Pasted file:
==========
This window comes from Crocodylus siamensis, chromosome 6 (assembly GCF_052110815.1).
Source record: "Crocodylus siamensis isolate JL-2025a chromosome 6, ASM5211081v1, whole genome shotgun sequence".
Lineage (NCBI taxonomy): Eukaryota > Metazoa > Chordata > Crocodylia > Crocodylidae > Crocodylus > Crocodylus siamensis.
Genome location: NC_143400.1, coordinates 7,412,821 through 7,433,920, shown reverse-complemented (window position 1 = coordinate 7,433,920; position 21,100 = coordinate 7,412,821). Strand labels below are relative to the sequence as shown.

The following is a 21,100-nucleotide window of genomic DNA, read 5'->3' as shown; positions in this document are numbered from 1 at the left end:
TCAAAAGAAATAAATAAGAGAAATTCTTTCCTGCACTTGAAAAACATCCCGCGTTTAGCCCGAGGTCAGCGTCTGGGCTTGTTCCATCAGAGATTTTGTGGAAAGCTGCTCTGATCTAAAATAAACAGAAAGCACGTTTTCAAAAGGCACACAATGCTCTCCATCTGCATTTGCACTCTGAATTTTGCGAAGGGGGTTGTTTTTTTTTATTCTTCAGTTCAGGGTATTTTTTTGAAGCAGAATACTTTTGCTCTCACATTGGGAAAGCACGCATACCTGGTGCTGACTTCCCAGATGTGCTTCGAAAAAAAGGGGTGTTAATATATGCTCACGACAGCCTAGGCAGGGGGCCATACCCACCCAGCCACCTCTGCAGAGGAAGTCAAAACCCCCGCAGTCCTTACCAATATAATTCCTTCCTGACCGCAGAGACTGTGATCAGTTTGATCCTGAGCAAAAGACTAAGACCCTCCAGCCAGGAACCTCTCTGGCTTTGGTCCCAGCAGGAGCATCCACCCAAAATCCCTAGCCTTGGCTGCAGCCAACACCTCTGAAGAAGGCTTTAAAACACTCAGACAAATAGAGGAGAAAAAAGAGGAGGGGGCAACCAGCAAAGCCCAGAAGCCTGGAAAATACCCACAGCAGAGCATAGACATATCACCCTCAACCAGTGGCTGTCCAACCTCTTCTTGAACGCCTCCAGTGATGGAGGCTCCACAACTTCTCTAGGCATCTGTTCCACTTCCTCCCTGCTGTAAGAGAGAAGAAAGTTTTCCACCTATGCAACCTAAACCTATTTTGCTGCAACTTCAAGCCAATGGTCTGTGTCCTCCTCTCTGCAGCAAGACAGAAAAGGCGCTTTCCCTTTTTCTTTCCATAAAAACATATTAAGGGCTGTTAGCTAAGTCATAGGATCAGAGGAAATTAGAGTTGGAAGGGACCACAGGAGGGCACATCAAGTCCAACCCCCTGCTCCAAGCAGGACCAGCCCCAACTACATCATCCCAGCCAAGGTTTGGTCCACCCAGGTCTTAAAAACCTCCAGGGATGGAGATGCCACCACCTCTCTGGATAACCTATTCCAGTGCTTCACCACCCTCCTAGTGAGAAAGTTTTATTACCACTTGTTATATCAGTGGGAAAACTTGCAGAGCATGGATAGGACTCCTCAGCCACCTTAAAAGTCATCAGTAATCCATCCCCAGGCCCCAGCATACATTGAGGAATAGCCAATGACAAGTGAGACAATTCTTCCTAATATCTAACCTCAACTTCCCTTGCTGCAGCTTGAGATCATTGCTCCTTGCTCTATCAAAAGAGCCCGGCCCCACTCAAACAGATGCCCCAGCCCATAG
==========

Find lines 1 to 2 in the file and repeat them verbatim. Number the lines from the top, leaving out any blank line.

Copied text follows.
This window comes from Crocodylus siamensis, chromosome 6 (assembly GCF_052110815.1).
Source record: "Crocodylus siamensis isolate JL-2025a chromosome 6, ASM5211081v1, whole genome shotgun sequence".